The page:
The issue of immigration is an emotional one infected with the poison of electoral politics.  Politicians will not act because they fear a backlash from Hispanic voters over whom they desire to retain their influence.  On the other extreme, there are those who oppose tougher immigration enforcement on the ground that it singles out Hispanics and encourages racial profiling.  Liberal organizations like the ACLU and NAACP oppose tough measures on human rights and civil rights grounds. And big labor, always seeking to protect the interest of its members, oppose relaxing labor laws to let in more workers.  The pull and tug of these political interests, has our congress in a political straight jacket.  Like a deer caught in the headlights, congress is paralyzed in the face on onrushing doom.   And doom is what we face unless we act to stem the flow of illegal immigrants across our southern borders. Opposition to employer sanctions and challenges to the law made what was otherwise a promising start a complete failure.  There were claims that employers would  demand documents proving eligibility to work in the US, only  from persons who looked or sounded foreign;  that  businesses would play it safe and not hire Hispanics  or people who  speak with a foreign sounding accent.  More problematic was the fact that employers had no way of telling whether papers submitted by a worker were genuine or fake.   And an employer who honestly believed papers presented were genuine, could find himself facing large fines if it turned out the documents on which he relied were, in fact, phony.   The document requirement of the 1986 law gave rise to a cottage industry in fake documents.  Illegals, unable to show employment authorization simply purchased them on the market.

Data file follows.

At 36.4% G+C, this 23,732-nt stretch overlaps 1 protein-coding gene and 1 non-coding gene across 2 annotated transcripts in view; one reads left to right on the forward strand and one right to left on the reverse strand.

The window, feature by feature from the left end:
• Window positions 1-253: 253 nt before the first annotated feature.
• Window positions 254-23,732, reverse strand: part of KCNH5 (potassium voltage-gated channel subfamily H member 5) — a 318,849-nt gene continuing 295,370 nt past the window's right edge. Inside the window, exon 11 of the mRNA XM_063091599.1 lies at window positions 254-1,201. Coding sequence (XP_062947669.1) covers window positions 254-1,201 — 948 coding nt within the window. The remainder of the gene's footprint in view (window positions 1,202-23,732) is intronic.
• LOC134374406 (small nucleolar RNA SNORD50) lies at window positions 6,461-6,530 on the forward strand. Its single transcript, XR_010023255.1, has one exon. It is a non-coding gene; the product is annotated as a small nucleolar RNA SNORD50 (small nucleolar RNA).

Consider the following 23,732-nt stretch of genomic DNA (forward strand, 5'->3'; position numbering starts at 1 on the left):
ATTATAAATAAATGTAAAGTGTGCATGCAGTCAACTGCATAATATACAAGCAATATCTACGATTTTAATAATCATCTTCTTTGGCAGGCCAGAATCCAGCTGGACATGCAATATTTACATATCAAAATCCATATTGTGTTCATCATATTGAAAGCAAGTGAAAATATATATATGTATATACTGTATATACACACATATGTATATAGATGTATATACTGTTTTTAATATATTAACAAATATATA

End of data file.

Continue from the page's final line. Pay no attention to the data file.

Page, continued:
European Countries fine businesses for hiring illegal workers.    

A 1990 study by the GAO found that 78% of employers wanted improved verification since it would eliminate fraud and eliminate fines for honest mistakes.  Simply run the applicant through the federal data base and a get definitive determination of his /her eligibility to work.  The GAO in a survey of EU countries in 1997 found that fourteen of nineteen countries surveyed had employer sanctions.  Since then Japan, Taiwan, South Korea and Singapore have passed laws penalizing businesses for hiring illegals.  Even Australia, surrounded by the Pacific, has made it a crime to knowingly hire an illegal person to work or refer an illegal for work with another business.

Faced with excessive and unsustainable immigration, maintaining the status quo is not an option.  America must put aside political partisanship and take bold and decisive steps to bring immigration under control.  As every recent poll has shown, Americans want and support comprehensive immigration reform. Their frustration with the laissez- faire attitude of the federal government has led states to take matters into their own hands. This is counter-productive because what is needed is not a patchwork of laws, like that of Arizona’s or Oklahoma’s, but a national immigration solution.  “Every sovereign nation has the right to decide who may cross its borders”. It’s high time America started acting like one.


Author: Reynold Mason
Reynold N. Mason teaches law courses at Zenover Educational Institute In Atlanta, Georgia. He has been a judge on New York City Civil Court and, a Justice on New York State Supreme Court. Mason has been an adjunct professor of law at Medgar Evers College and Monroe College in New York. He has authored several legal opinions published in New York Miscellaneous Reports and New York Official Reports as well as the New York Law Journal. He lives in Atlanta.
U.S. Immigration Lawyer